I’m sitting at an AMD Fusion-powered nettop, writing this post. The computer sips power, yet is still respectable enough to drive light workstation tasks on my 24-inch, 1080p monitor. I’m confident enough about this rig’s performance that I’ll be ordering another LCD soon…but I digress. The topic of this post revolves around the fact that, in addition to a trusty lowish-end Logitech mouse, I’m using Apple’s much-hyped Magic Trackpad as a fully functional pointing device for a computer that’s never seen an Apple logo.

Here’s how to get where I am (assuming you have a Windows 7 computer with Bluetooth…and assuming you own a $69 Magic Trackpad)

  1. Pair your trackpad (no code needed) with your computer via Bluetooth. You’ll only get basic pointing functions when you do this but that’s the first step that I did.
  2. Download this and open/install it. It’s Apple’s Magic Trackpad driver, extracted from one of their more recent Boot Camp updates.
  3. Let Windows re-recognize your trackpad. You’ll lose the ability to point and click for several seconds, but when that ability comes back tap-to-click, two-finger-tap-to-right-click, two-finger scrolling, bottom-left-corner right-click and other features will be enabled on your aluminum-and-glass pointing masterpiece.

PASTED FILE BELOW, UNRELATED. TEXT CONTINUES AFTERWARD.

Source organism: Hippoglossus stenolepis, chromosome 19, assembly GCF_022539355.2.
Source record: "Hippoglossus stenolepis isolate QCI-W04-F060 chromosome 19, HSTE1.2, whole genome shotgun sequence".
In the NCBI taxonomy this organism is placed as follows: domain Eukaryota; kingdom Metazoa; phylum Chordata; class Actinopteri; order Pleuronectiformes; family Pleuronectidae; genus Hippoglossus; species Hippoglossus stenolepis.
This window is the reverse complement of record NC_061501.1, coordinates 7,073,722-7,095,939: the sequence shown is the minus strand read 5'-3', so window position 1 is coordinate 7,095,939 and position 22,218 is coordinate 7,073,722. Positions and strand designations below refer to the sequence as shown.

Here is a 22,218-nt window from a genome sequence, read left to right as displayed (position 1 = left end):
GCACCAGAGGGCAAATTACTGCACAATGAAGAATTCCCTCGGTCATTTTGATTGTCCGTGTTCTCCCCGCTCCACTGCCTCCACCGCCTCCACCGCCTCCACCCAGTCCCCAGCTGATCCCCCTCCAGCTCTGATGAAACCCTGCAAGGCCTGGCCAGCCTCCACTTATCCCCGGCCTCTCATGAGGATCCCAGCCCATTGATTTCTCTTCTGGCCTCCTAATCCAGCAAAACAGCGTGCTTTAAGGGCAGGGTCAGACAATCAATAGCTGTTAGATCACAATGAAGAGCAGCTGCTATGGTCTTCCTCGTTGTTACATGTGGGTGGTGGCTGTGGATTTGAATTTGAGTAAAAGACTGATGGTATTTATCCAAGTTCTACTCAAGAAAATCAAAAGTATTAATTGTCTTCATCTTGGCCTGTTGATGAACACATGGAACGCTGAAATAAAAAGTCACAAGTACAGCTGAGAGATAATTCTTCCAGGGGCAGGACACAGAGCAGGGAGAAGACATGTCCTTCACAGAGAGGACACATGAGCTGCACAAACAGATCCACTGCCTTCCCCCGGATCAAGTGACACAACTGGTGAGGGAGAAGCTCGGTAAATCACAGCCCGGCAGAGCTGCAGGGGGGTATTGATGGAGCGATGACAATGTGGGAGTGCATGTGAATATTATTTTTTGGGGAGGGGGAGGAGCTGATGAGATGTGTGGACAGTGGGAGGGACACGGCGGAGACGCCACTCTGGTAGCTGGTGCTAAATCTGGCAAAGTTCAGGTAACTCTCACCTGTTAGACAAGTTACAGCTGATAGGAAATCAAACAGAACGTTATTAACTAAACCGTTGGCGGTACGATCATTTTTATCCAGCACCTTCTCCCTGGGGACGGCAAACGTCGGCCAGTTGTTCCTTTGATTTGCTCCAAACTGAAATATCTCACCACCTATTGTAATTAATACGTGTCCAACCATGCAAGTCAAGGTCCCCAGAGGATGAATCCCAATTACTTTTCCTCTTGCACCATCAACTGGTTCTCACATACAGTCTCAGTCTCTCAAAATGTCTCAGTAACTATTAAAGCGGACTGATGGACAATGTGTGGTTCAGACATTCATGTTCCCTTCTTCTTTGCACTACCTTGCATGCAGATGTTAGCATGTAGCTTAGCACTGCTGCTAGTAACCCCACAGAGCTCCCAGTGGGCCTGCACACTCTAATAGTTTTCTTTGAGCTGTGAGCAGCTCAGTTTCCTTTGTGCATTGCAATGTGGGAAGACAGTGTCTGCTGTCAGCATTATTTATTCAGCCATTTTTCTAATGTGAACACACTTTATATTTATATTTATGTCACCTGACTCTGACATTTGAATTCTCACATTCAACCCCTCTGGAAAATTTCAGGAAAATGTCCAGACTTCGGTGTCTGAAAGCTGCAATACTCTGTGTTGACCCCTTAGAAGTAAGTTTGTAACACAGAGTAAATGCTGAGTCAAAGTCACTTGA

One big caveat: there is no way to enable/disable any of the above features (mentioned in step 3). They’re all turned on, and combined with the fact that you’re using a touchpad on what I presume is a desktop computer, you may be in for a jumpy, potentially maddening experience. I am unsure of whether Apple’s Boot Camp Windows application will install on a non-Apple piece of kit, but that’s where the settings for this device are. So if you want to turn off tap-to-click, try installing that (download Apple’s latest Boot Camp update and extract with 7-zip, then extract various files again until you find what you’re looking for).

I hope the above post inspires and enlightens others to follow where I have trod, albeit a bit more easily since a 1.77MB file is smaller than a 280MB one. Comment back if you’re able to piece together the settings part of this puzzle, or if you’ve experienced success in your endeavor at the above.